If Bill Gates can drink sewage water purified by the Janicki Omni Processor, perhaps Torontonians are ready for a public bath at their local wastewater treatment plant. University of Waterloo student Liyang Zhang proposes just that in her thesis exploring the cultural understanding of cleanliness, class and citizens’ relationships to human waste in urban spaces. Concretely, her theoretical approach identifies the North Toronto Wastewater Treatment Plant in Canada’s biggest city as a central location between three disconnected neighbourhoods with varying socio-economic profiles. Zhang has drawn a design proposal for a public bath at the sewage treatment plant that would challenge the various social tensions created by intermingling these different groups of users and by bringing the facility’s input and output so close together.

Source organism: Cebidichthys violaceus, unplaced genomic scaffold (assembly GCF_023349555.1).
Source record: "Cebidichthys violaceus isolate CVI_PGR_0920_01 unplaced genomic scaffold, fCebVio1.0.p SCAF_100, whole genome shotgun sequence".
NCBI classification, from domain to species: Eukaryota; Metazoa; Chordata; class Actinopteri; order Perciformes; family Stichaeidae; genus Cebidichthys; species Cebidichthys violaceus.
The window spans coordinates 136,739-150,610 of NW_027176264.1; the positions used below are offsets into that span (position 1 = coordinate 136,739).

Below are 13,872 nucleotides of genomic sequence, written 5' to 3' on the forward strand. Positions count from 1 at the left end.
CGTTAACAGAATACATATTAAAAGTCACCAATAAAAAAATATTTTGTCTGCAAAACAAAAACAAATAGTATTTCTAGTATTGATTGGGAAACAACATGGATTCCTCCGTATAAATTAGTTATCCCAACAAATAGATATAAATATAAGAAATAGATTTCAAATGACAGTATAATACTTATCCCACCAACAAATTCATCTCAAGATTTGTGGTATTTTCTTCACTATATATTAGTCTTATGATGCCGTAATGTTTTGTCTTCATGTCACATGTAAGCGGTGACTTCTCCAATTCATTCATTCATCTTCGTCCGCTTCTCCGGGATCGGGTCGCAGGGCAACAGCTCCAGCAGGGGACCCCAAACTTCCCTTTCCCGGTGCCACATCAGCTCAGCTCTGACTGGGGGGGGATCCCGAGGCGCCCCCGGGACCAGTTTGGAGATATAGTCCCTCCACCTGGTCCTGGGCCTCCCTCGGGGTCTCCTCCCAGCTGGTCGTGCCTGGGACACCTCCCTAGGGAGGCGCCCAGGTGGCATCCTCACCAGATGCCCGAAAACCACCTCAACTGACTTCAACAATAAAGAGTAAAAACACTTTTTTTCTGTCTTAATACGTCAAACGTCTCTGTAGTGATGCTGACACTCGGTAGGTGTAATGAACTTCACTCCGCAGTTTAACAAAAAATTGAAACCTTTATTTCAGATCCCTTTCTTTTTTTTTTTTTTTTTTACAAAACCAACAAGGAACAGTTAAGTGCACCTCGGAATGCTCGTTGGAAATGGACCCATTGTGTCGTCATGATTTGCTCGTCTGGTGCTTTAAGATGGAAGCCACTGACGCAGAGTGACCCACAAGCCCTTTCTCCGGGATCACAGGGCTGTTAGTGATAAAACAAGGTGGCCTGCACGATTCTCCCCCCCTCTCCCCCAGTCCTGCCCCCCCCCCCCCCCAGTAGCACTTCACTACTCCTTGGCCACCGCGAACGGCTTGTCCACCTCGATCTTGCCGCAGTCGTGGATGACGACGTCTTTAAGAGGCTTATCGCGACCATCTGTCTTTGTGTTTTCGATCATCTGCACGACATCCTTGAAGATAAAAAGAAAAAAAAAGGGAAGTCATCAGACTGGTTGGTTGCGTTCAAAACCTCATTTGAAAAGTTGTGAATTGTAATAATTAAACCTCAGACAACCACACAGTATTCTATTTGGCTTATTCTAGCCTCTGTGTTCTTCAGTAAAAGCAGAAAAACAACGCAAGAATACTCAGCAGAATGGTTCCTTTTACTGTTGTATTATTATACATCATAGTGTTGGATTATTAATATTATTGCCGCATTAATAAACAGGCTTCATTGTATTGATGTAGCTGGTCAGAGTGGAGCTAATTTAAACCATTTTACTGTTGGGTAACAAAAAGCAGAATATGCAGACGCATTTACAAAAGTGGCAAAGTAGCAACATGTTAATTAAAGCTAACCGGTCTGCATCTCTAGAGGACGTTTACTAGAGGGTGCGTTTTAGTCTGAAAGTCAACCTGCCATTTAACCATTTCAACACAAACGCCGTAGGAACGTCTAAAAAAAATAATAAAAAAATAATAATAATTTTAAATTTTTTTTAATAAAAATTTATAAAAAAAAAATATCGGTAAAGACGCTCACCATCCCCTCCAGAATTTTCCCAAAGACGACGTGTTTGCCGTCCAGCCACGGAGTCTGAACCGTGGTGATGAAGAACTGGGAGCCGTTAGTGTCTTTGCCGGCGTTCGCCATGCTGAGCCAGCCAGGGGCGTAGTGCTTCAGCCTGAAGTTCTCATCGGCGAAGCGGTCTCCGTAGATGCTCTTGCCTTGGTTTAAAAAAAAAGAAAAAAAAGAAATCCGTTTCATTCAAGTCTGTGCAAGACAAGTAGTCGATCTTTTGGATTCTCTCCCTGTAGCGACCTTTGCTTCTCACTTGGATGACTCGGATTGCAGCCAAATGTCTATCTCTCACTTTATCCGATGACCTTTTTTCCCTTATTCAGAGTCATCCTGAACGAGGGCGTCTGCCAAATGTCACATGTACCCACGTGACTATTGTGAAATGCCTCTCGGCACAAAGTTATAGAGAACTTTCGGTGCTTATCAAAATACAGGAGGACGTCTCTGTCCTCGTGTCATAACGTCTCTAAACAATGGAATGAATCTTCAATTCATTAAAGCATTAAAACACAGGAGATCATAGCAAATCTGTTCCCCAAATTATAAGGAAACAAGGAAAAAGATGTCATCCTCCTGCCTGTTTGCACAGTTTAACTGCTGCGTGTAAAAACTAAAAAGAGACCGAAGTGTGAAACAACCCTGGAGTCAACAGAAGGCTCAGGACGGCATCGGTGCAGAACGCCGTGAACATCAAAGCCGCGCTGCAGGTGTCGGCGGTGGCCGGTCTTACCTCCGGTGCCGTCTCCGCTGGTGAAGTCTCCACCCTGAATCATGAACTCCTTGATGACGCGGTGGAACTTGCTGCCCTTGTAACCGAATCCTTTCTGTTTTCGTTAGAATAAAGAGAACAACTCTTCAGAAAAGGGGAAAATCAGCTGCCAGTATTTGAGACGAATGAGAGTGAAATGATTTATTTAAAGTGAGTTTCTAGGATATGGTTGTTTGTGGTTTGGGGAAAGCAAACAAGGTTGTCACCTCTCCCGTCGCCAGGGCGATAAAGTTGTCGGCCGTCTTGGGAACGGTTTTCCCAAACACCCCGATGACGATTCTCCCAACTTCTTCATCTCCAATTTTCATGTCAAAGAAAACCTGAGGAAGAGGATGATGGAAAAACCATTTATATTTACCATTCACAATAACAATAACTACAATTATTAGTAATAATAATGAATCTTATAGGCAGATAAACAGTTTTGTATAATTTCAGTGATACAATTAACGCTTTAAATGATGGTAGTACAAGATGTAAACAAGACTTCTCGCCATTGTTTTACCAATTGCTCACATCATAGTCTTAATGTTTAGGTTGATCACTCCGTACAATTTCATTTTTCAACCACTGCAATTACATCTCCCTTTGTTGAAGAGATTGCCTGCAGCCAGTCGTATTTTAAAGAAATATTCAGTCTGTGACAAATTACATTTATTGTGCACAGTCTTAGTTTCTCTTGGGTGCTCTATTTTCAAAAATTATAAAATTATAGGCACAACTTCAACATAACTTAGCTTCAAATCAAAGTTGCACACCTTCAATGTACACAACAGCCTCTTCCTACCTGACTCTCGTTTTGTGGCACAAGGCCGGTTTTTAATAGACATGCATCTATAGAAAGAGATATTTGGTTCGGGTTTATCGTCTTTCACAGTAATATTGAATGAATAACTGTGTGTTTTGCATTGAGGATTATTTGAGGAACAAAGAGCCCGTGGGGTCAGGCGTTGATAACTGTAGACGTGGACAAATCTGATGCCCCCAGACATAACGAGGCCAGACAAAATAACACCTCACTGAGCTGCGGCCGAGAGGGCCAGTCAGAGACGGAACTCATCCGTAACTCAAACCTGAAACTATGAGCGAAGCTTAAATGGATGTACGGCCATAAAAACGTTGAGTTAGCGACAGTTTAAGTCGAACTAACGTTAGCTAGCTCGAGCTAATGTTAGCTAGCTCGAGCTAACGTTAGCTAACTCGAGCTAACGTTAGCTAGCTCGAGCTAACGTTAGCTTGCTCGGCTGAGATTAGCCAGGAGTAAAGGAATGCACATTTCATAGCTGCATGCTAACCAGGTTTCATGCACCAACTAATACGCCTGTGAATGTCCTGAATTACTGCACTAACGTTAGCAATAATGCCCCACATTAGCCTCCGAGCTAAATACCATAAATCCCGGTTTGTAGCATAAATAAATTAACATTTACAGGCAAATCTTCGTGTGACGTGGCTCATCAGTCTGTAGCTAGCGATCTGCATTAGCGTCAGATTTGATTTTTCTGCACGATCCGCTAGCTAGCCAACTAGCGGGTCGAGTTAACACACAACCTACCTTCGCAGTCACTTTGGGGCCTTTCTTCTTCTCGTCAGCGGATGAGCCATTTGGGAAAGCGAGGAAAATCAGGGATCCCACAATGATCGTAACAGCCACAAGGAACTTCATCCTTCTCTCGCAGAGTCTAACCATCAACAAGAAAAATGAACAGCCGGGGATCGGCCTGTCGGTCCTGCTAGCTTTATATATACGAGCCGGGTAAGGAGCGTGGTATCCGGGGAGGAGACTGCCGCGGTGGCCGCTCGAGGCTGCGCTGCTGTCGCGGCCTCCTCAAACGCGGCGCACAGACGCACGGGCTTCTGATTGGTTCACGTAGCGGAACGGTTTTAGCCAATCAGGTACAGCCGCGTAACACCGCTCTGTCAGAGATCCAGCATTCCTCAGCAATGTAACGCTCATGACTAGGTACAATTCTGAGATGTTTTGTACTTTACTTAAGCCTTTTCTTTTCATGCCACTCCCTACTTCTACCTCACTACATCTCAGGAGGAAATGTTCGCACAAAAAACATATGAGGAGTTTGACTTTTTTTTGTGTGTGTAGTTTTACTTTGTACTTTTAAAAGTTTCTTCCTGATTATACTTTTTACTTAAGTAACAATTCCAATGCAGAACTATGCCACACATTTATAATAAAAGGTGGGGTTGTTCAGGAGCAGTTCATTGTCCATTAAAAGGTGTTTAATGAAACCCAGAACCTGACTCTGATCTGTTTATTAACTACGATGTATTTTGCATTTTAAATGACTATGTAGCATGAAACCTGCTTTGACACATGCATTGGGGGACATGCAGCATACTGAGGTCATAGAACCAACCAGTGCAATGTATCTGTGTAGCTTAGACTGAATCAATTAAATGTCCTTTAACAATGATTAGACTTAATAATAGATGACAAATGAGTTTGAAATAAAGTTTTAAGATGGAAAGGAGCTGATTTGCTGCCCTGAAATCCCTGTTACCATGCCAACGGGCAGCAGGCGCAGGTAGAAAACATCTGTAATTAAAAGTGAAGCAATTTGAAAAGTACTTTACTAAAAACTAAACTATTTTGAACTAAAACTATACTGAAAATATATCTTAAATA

Project Geographies of Urban Filth School University of Waterloo, Canada Team Liyang Zhang with thesis supervisor Rick Andrighetti
Given the necessity of water for human life, the environmental integrity of this Swiss water-purification facility cannot be understated. With a capacity to purify 19,000 cubic litres per day, the state-of-the-art waterworks contains a three-phase process that provides citizens of Muttenz with the highest industry standard of drinking water. Developed by Indian multinational VA Tech Wabag, the system includes a groundbreaking technology to eliminate micropollutants in groundwater as well as an advanced oxidation process, granulated activated carbon filters, powdered activated carbon (PAC) dosing, a PAC recycling system, ultrafiltration and backwash-water treatment. In addition to containing such innovative technology, the sensitively designed facility has been a hit in the municipality, where the local government has opened it to the public to promote education, awareness and conservation.
Project Muttenz Water Purification Plant Location Muttenz, Switzerland Firm Oppenheim Architecture Europe, Switzerland Team Chad Oppenheim and Beat Huesler Photo Börje Müller